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Sharp edges of Amy Williams' new disc strike a chord

Classical New Music

Amy Williams, "Cineshape & Duos" performed by Amy Williams, piano; Lindsey Goodman, flute; Kevin McFarland, cello; Ari Streisfeld, violin; Noah Getz, saxophone; piano/conductor Andrew Jonathan Welch; Scott Christian, timpani; and the Jack Quartet (Albany).

The beginning of the notes by Allen Shawn on this superb disc of New Music is so immodest on Amy Williams' behalf as to almost sound like braggadocio.

"A listener new to Amy Williams' world should not expect to need help entering it." Her work, he writes, "is rigorous, yet playful; abstract yet personal; stylish but as bracingly frank as a cold shower. It is communicative precisely because of its sharp edges, its fierce, almost geometric precision, its dogged pursuit of right timbres, pitches, and rhythms, its lack of false sentiment and its concise, carefully calibrated forms."

And within the circumscribed audiences for new music, what Shawn says is not only phenomenally accurate but revealing about what makes her work appealing – so much more, in fact, than a huge number of composers her age.

As the daughter of Buffalo percussionist/conductor Jan Williams and BPO violist Diane Williams, Amy Williams, as Shawn said, knew that "Cage, Feldman, (Elliott) Carter were family friends, as was her early mentor, extraordinary new music pianist Yvar Mikhashoff."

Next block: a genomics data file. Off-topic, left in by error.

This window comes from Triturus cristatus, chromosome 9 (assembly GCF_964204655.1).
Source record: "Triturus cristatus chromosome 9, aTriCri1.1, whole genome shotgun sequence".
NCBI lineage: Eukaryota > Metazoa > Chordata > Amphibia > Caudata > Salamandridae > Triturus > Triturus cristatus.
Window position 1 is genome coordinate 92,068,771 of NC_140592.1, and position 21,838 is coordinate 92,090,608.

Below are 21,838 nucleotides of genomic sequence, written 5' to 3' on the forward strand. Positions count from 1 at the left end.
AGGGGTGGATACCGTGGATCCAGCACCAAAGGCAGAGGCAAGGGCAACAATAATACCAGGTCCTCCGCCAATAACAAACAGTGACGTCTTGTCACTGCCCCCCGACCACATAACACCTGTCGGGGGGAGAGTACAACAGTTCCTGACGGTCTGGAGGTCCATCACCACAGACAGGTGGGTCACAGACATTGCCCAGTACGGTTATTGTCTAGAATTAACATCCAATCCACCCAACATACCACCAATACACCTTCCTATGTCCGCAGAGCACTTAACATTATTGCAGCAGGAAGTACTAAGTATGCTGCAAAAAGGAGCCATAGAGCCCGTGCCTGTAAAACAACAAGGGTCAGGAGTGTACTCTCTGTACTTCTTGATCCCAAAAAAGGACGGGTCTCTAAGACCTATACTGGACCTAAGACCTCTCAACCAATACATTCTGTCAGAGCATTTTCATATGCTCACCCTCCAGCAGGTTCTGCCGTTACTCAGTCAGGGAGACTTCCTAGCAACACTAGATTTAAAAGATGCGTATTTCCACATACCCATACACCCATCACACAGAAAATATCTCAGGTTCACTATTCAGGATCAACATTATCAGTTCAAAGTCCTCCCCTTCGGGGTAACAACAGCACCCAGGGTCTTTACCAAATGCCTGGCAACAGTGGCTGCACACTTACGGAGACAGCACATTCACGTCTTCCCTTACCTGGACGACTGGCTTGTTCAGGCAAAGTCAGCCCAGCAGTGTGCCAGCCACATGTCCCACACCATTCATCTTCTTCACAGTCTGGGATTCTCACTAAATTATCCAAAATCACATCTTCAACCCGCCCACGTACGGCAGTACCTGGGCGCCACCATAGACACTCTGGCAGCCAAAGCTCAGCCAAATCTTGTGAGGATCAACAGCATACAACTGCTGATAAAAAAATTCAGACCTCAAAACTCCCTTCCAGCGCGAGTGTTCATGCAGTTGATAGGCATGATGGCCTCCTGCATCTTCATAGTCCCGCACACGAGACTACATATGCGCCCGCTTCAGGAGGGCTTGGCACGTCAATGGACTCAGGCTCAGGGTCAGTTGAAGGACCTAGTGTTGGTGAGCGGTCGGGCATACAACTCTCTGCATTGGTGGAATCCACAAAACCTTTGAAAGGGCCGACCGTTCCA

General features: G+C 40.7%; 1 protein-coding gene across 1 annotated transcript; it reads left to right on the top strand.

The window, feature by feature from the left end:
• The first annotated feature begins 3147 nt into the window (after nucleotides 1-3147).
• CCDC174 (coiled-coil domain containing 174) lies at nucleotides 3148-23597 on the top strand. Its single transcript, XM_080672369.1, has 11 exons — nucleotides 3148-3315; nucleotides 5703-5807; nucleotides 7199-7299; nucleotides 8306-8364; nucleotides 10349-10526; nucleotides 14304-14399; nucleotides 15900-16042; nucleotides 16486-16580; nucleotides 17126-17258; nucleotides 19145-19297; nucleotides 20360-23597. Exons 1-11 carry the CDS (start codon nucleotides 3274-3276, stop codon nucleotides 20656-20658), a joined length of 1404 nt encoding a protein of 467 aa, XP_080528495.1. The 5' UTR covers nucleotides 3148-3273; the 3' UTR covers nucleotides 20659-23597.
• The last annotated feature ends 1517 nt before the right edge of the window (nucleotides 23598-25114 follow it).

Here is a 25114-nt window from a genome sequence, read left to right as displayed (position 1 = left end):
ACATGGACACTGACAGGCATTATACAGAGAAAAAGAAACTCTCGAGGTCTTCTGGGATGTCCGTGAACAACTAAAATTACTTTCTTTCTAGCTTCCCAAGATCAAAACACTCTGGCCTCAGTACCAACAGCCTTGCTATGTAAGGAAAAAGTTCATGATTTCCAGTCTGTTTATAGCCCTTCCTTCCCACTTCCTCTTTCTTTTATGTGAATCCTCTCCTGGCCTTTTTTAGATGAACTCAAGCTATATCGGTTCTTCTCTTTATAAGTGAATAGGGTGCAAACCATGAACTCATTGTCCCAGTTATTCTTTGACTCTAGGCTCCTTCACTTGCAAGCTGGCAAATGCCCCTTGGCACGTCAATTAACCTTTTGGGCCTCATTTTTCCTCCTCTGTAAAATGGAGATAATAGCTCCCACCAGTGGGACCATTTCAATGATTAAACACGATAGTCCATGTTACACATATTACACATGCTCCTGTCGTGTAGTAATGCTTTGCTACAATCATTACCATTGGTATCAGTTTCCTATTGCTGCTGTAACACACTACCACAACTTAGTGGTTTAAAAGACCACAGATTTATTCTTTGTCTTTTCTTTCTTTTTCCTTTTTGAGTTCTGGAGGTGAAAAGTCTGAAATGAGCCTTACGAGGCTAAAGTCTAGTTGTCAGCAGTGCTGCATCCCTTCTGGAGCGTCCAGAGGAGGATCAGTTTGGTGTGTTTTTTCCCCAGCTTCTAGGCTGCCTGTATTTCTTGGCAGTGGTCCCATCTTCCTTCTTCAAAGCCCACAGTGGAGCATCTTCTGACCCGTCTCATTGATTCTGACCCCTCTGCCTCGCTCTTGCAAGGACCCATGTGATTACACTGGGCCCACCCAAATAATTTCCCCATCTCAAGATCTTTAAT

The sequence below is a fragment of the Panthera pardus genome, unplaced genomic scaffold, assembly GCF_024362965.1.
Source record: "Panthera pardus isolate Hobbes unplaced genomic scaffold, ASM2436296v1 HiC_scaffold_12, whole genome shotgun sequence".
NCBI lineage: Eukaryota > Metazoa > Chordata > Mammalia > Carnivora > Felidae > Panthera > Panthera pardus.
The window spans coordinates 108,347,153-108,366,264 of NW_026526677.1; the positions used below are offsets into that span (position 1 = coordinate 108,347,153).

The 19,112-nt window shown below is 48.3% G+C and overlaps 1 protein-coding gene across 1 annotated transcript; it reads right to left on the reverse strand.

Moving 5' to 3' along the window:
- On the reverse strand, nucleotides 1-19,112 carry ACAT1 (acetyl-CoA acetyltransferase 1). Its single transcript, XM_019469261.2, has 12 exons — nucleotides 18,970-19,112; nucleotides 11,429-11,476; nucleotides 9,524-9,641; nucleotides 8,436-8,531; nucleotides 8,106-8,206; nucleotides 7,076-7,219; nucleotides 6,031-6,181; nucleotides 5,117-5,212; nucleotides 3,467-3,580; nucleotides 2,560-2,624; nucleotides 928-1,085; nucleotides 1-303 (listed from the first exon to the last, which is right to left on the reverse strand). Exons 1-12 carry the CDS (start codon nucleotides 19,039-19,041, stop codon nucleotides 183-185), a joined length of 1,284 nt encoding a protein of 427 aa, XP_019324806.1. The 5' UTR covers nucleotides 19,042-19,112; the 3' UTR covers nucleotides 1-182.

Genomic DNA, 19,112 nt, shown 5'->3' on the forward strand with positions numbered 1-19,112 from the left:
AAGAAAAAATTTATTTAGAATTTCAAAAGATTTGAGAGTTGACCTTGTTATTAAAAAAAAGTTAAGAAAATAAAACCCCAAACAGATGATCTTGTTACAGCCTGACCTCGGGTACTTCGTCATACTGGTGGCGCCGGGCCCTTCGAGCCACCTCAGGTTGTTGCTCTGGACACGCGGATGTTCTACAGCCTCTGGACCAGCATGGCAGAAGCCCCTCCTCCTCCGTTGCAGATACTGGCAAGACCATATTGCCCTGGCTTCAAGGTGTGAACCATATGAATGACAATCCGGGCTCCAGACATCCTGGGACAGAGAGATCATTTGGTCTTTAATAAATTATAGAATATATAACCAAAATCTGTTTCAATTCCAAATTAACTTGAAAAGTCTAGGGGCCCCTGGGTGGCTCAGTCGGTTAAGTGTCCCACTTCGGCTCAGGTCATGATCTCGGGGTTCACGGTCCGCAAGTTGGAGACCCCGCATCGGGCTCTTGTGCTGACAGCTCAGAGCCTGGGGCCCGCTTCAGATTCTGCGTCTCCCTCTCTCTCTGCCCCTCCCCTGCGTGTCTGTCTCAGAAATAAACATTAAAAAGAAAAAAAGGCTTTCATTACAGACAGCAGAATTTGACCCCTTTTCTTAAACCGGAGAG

In her two-piano duo with Helena Bugallo, they are renowned for playing music others consider unplayable.This is often gripping music of broad gestures and arresting presence. The four works in her Cineshape series make references to films – the Korean film "Chunhyang," "The Lives of Others" which won the Oscar for foreign film, "Run Lola Run" (which inspires Williams piano music that ought to be standard in postmodern recitals) and Hitchcock's masterpiece "Rope."

The performance level here is so high that any worries about classical new music having too hopelessly narrow an audience to communicate clearly are more than a little absurd. The best recording of Williams' music yet.

3.5 stars (out of four)


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